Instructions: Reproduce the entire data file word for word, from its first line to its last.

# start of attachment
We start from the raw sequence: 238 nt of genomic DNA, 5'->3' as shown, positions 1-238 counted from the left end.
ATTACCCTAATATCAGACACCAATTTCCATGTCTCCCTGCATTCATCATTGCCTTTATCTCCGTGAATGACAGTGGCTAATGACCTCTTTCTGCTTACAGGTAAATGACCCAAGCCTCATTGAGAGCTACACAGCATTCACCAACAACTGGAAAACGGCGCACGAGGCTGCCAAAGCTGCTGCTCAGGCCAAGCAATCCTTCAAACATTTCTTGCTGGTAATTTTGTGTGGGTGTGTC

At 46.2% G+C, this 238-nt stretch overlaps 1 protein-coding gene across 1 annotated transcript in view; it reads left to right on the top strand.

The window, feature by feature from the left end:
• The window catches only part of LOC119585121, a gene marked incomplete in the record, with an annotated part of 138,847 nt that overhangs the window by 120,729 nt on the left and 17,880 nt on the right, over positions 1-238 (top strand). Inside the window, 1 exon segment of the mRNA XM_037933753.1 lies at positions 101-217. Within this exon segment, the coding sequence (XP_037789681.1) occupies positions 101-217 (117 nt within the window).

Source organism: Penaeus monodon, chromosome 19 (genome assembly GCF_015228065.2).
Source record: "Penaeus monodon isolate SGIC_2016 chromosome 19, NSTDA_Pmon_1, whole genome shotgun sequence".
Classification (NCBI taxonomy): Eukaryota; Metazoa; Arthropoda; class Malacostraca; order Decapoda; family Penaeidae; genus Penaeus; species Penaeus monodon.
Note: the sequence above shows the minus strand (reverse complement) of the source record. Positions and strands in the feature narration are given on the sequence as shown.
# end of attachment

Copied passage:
We start from the raw sequence: 238 nt of genomic DNA, 5'->3' as shown, positions 1-238 counted from the left end.
ATTACCCTAATATCAGACACCAATTTCCATGTCTCCCTGCATTCATCATTGCCTTTATCTCCGTGAATGACAGTGGCTAATGACCTCTTTCTGCTTACAGGTAAATGACCCAAGCCTCATTGAGAGCTACACAGCATTCACCAACAACTGGAAAACGGCGCACGAGGCTGCCAAAGCTGCTGCTCAGGCCAAGCAATCCTTCAAACATTTCTTGCTGGTAATTTTGTGTGGGTGTGTC

At 46.2% G+C, this 238-nt stretch overlaps 1 protein-coding gene across 1 annotated transcript in view; it reads left to right on the top strand.

The window, feature by feature from the left end:
• The window catches only part of LOC119585121, a gene marked incomplete in the record, with an annotated part of 138,847 nt that overhangs the window by 120,729 nt on the left and 17,880 nt on the right, over positions 1-238 (top strand). Inside the window, 1 exon segment of the mRNA XM_037933753.1 lies at positions 101-217. Within this exon segment, the coding sequence (XP_037789681.1) occupies positions 101-217 (117 nt within the window).

Source organism: Penaeus monodon, chromosome 19 (genome assembly GCF_015228065.2).
Source record: "Penaeus monodon isolate SGIC_2016 chromosome 19, NSTDA_Pmon_1, whole genome shotgun sequence".
Classification (NCBI taxonomy): Eukaryota; Metazoa; Arthropoda; class Malacostraca; order Decapoda; family Penaeidae; genus Penaeus; species Penaeus monodon.
Note: the sequence above shows the minus strand (reverse complement) of the source record. Positions and strands in the feature narration are given on the sequence as shown.